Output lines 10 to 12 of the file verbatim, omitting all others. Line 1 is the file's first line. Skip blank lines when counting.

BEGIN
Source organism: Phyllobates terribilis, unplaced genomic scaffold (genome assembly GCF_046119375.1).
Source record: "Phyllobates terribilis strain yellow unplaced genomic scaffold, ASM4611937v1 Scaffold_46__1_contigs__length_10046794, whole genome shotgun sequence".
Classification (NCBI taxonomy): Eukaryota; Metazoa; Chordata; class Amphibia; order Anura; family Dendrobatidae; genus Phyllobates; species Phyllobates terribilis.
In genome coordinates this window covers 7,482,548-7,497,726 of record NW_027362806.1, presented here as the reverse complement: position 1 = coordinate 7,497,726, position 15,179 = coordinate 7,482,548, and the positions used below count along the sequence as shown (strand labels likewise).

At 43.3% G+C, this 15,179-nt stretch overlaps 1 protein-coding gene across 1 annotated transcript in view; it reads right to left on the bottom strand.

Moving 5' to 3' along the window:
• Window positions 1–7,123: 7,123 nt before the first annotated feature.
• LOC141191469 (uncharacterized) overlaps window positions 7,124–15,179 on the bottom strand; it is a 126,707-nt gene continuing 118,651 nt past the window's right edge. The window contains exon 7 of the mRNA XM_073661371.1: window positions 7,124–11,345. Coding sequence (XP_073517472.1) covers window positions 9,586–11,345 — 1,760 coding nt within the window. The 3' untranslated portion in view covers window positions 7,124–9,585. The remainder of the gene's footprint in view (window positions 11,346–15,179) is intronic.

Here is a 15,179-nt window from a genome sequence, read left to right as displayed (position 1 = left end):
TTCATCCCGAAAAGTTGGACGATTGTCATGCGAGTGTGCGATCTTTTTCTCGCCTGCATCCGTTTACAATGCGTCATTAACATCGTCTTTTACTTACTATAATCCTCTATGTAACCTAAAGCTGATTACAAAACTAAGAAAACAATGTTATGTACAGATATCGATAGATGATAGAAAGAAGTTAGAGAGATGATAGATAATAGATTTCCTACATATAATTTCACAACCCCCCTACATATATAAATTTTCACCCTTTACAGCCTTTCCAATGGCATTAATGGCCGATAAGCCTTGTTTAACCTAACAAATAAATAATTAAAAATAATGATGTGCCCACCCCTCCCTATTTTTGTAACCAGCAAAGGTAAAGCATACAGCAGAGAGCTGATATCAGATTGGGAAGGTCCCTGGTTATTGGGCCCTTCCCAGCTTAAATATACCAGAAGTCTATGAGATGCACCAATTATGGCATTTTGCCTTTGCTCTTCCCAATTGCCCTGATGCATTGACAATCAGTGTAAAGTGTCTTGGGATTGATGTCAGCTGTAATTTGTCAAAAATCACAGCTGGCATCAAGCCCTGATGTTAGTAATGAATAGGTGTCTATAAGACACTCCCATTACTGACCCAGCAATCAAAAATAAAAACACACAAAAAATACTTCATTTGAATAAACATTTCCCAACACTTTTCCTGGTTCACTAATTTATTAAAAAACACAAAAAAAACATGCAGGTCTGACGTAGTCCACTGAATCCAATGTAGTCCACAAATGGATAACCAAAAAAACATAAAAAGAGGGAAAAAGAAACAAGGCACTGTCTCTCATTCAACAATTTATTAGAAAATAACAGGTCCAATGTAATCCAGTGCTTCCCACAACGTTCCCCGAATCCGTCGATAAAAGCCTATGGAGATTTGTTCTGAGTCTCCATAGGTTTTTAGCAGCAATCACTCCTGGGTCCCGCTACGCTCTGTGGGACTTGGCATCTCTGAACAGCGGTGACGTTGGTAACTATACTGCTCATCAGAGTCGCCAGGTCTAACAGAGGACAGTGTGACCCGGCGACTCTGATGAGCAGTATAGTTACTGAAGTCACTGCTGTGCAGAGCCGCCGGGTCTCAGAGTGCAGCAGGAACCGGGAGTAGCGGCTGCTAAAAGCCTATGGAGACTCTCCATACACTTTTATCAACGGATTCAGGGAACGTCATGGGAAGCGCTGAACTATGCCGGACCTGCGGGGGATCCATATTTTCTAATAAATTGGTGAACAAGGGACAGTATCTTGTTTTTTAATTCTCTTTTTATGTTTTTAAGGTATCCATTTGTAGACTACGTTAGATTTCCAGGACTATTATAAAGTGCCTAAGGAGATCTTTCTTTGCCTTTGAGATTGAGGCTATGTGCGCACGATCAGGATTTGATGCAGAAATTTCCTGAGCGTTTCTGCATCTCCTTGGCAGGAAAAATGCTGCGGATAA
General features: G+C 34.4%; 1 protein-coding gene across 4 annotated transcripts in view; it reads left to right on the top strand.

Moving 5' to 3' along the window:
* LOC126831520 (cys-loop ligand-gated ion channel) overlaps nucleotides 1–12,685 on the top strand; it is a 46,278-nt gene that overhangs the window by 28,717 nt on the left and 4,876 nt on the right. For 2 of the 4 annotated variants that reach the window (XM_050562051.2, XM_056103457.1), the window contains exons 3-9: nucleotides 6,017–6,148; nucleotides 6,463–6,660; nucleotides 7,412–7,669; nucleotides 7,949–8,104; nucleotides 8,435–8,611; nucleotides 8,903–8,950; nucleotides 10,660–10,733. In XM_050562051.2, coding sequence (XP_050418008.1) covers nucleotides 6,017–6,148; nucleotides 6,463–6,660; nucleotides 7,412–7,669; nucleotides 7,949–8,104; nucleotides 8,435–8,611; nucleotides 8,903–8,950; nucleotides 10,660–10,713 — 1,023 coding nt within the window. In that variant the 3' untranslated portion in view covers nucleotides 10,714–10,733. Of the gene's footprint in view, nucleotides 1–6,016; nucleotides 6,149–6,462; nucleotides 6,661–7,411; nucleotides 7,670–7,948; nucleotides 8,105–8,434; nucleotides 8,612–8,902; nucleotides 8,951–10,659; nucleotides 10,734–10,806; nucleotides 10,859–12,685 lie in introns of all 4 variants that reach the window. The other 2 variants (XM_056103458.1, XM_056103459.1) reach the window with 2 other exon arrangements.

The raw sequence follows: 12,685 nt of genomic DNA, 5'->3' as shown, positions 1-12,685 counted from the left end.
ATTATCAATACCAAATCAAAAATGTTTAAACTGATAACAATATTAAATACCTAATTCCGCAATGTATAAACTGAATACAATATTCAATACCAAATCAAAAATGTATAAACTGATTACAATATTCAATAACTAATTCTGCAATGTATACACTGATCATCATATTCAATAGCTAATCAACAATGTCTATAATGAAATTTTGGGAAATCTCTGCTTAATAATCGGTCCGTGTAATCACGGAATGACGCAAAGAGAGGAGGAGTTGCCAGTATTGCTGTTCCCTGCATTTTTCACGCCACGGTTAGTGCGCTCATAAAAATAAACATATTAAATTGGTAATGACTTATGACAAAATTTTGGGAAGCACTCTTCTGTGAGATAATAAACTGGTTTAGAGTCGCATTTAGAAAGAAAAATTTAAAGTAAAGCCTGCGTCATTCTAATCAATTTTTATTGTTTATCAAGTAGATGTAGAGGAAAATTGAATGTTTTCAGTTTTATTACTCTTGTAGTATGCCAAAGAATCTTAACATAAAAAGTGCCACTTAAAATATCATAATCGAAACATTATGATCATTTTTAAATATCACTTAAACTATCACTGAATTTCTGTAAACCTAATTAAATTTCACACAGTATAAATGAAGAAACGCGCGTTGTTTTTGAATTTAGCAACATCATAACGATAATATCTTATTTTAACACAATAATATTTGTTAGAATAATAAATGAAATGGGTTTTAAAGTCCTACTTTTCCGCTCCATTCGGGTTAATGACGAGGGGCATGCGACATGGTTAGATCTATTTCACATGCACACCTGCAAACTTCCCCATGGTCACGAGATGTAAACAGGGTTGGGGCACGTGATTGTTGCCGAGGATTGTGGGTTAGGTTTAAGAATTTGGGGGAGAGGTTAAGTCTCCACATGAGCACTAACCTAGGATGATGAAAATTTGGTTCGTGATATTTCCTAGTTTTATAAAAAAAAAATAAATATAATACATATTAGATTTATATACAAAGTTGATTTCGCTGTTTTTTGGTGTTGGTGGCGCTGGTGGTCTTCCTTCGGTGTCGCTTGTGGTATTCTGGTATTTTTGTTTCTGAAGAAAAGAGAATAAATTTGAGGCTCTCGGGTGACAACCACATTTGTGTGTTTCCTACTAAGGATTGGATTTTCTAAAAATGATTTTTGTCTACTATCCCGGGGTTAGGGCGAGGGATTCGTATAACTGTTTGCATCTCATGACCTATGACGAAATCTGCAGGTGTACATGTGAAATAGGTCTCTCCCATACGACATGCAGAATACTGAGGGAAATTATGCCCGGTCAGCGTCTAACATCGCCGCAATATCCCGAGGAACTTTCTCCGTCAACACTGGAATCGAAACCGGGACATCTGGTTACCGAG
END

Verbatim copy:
TTCATCCCGAAAAGTTGGACGATTGTCATGCGAGTGTGCGATCTTTTTCTCGCCTGCATCCGTTTACAATGCGTCATTAACATCGTCTTTTACTTACTATAATCCTCTATGTAACCTAAAGCTGATTACAAAACTAAGAAAACAATGTTATGTACAGATATCGATAGATGATAGAAAGAAGTTAGAGAGATGATAGATAATAGATTTCCTACATATAATTTCACAACCCCCCTACATATATAAATTTTCACCCTTTACAGCCTTTCCAATGGCATTAATGGCCGATAAGCCTTGTTTAACCTAACAAATAAATAATTAAAAATAATGATGTGCCCACCCCTCCCTATTTTTGTAACCAGCAAAGGTAAAGCATACAGCAGAGAGCTGATATCAGATTGGGAAGGTCCCTGGTTATTGGGCCCTTCCCAGCTTAAATATACCAGAAGTCTATGAGATGCACCAATTATGGCATTTTGCCTTTGCTCTTCCCAATTGCCCTGATGCATTGACAATCAGTGTAAAGTGTCTTGGGATTGATGTCAGCTGTAATTTGTCAAAAATCACAGCTGGCATCAAGCCCTGATGTTAGTAATGAATAGGTGTCTATAAGACACTCCCATTACTGACCCAGCAATCAAAAATAAAAACACACAAAAAATACTTCATTTGAATAAACATTTCCCAACACTTTTCCTGGTTCACTAATTTATTAAAAAACACAAAAAAAACATGCAGGTCTGACGTAGTCCACTGAATCCAATGTAGTCCACAAATGGATAACCAAAAAAACATAAAAAGAGGGAAAAAGAAACAAGGCACTGTCTCTCATTCAACAATTTATTAGAAAATAACAGGTCCAATGTAATCCAGTGCTTCCCACAACGTTCCCCGAATCCGTCGATAAAAGCCTATGGAGATTTGTTCTGAGTCTCCATAGGTTTTTAGCAGCAATCACTCCTGGGTCCCGCTACGCTCTGTGGGACTTGGCATCTCTGAACAGCGGTGACGTTGGTAACTATACTGCTCATCAGAGTCGCCAGGTCTAACAGAGGACAGTGTGACCCGGCGACTCTGATGAGCAGTATAGTTACTGAAGTCACTGCTGTGCAGAGCCGCCGGGTCTCAGAGTGCAGCAGGAACCGGGAGTAGCGGCTGCTAAAAGCCTATGGAGACTCTCCATACACTTTTATCAACGGATTCAGGGAACGTCATGGGAAGCGCTGAACTATGCCGGACCTGCGGGGGATCCATATTTTCTAATAAATTGGTGAACAAGGGACAGTATCTTGTTTTTTAATTCTCTTTTTATGTTTTTAAGGTATCCATTTGTAGACTACGTTAGATTTCCAGGACTATTATAAAGTGCCTAAGGAGATCTTTCTTTGCCTTTGAGATTGAGGCTATGTGCGCACGATCAGGATTTGATGCAGAAATTTCCTGAGCGTTTCTGCATCTCCTTGGCAGGAAAAATGCTGCGGATAA
General features: G+C 34.4%; 1 protein-coding gene across 4 annotated transcripts in view; it reads left to right on the top strand.

Moving 5' to 3' along the window: